Encyclopedia of Jazz Musicians
Isaacs, Naomi Susan
Isaacs, Naomi Susan, singer, educator, songwriter, kinesiologist; b. London, England, 20 January 1943, grew up with a background of classical music. Father (Leonard Isaacs, b. 1909) was English, a concert pianist, later Music Programme Organiser for BBC Home Service and later Third Programme. He remarried and moved to Canada in 1961 and became Director of Winnipeg Conservatory of Music and Art. Mother was German (born Marianne Bardas, 1918), originally ballet dancer. Gave up career to care for the children. Later became lecturer at Mabel Fletcher College in Liverpool. She has one brother, Nicholas.
In 1950, Naomi bought her first guitar and began singing American folk and railroad songs, to the utter disgust of her family. This developed into an amateur career in folk singing where she earned a good reputation on the British Folk scene during the early 60s. After training to become a secondary school teacher and spending three years in this profession, she married and accompanied her English husband, David Retallick, to Munich, Germany. Dixieland jazz was well represented in the Munich of the day and Naomi was invited to sing with many of the bands in town. Parallel to this she appeared regularly at Song Parnass, the leading German venue of its day for Folk Music and politically minded singer-songwriters. Domestic pressures resulted in a career in business and in a total lack of music for close to 20 years. At the end of this period, Naomi rediscovered jazz and singing and in 1987, after a 2-and-a-half-year preparatory period, finally left her job in business to devote her entire energy to music. Her teachers included Diane Bolden, Mark Murphy, Sheila Jordan, Jay Clayton and Gabriele Hasler. She attended workshops in Europe and the USA.
In 1986, she appeared in Munich's Circus Krone as Closing Act of a large political Concert. In 1989, she did concerts in all parts of Germany, Austria, Tchekoslovakia, England, Los Angeles and Stanford, CA. In 1990, she helped to establish the Jazzmusiker Initiative Munchen e.V. (J.I.M. = Jazz Musicians' Association Munich) and appeared at Munich's first Jazzfest Munchen with her own band.
In 1990 she founded the New Vocal Center in Munich, a forum for tuition and seminars "for, with and about the voice," with particular emphasis on jazz, rock and pop, which - until its closure in 1998 - drew not only singers of all styles, but actors, instructors, seminar leaders, medical doctors, speech therapists and instrumentalists, all seeking breakthroughs in their musical and/or personal performance. Workshops by guest teachers (Mark Murphy, Sheila Jordan, Jay Clayton, Angely Brown, Gabriele Hasler) were often included in the programme and New Vocal Center became known as an innovative, non-mainstream institution, thus highlighting two of the main characteristics of Naomi's own work.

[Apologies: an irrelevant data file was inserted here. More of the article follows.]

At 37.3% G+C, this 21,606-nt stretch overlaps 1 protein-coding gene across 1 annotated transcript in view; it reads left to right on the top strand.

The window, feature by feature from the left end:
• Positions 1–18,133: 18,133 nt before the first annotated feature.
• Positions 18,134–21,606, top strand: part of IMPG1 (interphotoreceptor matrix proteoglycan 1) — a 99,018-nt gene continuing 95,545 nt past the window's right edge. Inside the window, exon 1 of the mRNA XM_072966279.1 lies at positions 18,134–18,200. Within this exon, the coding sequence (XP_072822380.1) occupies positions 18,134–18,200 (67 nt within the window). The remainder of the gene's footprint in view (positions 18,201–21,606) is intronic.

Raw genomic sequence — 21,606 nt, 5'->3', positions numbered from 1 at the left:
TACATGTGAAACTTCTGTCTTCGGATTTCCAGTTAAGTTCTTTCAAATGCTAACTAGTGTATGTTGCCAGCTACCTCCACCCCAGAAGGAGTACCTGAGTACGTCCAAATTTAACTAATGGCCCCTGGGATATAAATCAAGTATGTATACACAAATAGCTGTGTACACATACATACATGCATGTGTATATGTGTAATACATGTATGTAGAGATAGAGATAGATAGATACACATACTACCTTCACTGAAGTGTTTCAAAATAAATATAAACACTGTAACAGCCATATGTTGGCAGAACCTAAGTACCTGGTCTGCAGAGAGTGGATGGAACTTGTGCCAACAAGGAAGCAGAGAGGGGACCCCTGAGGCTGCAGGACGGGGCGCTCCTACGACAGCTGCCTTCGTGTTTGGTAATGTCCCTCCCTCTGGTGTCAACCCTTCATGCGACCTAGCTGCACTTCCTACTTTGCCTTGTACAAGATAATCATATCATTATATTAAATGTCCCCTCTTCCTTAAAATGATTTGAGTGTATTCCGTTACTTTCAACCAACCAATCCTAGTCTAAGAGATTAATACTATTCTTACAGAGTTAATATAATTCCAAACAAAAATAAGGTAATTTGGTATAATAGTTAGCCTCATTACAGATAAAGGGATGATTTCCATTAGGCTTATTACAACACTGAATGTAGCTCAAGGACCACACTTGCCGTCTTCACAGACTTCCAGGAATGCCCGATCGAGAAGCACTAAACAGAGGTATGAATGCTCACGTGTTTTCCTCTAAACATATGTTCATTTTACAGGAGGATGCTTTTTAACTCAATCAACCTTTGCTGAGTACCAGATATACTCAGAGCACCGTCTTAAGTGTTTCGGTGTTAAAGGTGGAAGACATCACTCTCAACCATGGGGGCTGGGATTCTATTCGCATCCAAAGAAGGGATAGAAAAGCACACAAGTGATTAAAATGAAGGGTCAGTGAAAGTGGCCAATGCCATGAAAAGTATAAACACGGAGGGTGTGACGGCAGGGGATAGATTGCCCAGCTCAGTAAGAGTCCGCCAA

In 1992, she toured as the "Siren" in Wolfgangs Schmid's musical "Manaus." In 1994, her free improvisation trio "Scapelands" (voc/dr/b) appeared at the Munich Jazzfest. In 1995 Naomi's Project "Voices and Bodies," encompassing a choir from 5 continents and 9 varying ethnic styles, appeared at Munich Jazzfest.
Since its inauguration in 1990, she has spent a total of 7 years on the committee of the Jazz Musicians' Initiative Munich, as vice president or as treasurer.
In 1996, she was a jury member for the Music Award of the City of Munich and in 2004 for the Simon Schott Prize for young singers
In 1998, she hosted "Jazzfest Munchen '98" in the Bayerischer Hof Hotel for the first time. In 1999, she made an appearance at Belgrade Jazz Festival with "Turnstyle" Duo (Thorsten Bendzko[g]). It was also the start of "Naomi's KulturSalon," a live performance forum for new and upcoming artists with Naomi as host and interviewer. She made a special appearance at the "Erding Jazznight." She also made a TV appearance and CD production with "Turnstyle" Duo with Thorsten Bendzko (g). In 2001, the duo "Tangent" (free improvisation voice and mime) played the International Cultural Festival in Salem Castle and the jazz festival "Jazz T(w)oday' in Trostberg.In 2002, she premiered her stand-up show "One Woman."
From January 2001 to December 2002, she established and organized the concert series "Keys Unlimited" at the Steinwayhaus, Munich. From November 2001 to December 2002, she had her own jazz radio show once a month featuring the music of, and interviews with, outstanding musicians from the Munich jazz scene. (Radio Lora has archive tapes, with guests including Harald Rueschenbaum, Geoff Goodman, Jason Seizer, Lygia Campos, Johannes Enders, Martin Zenker, Moon Ra, Antje Uhle).
She's remains active as singing teacher, teacher of free improvisation and vocal performance coach, also training business executives in voice production and stage performance. She gives workshops and master classes throughout Germany and Europe and also in Canada and USA. Her students range from young people in youth centers to experienced professional singers and actors.
Scapelands (1998); Voice Meditation (1998); Turnstyle: Dylan to Lear (1999), Nightmares and Lullabies (2001); One Woman (2002)
In 2001, the "Naomi Isaacs Song Book" was published.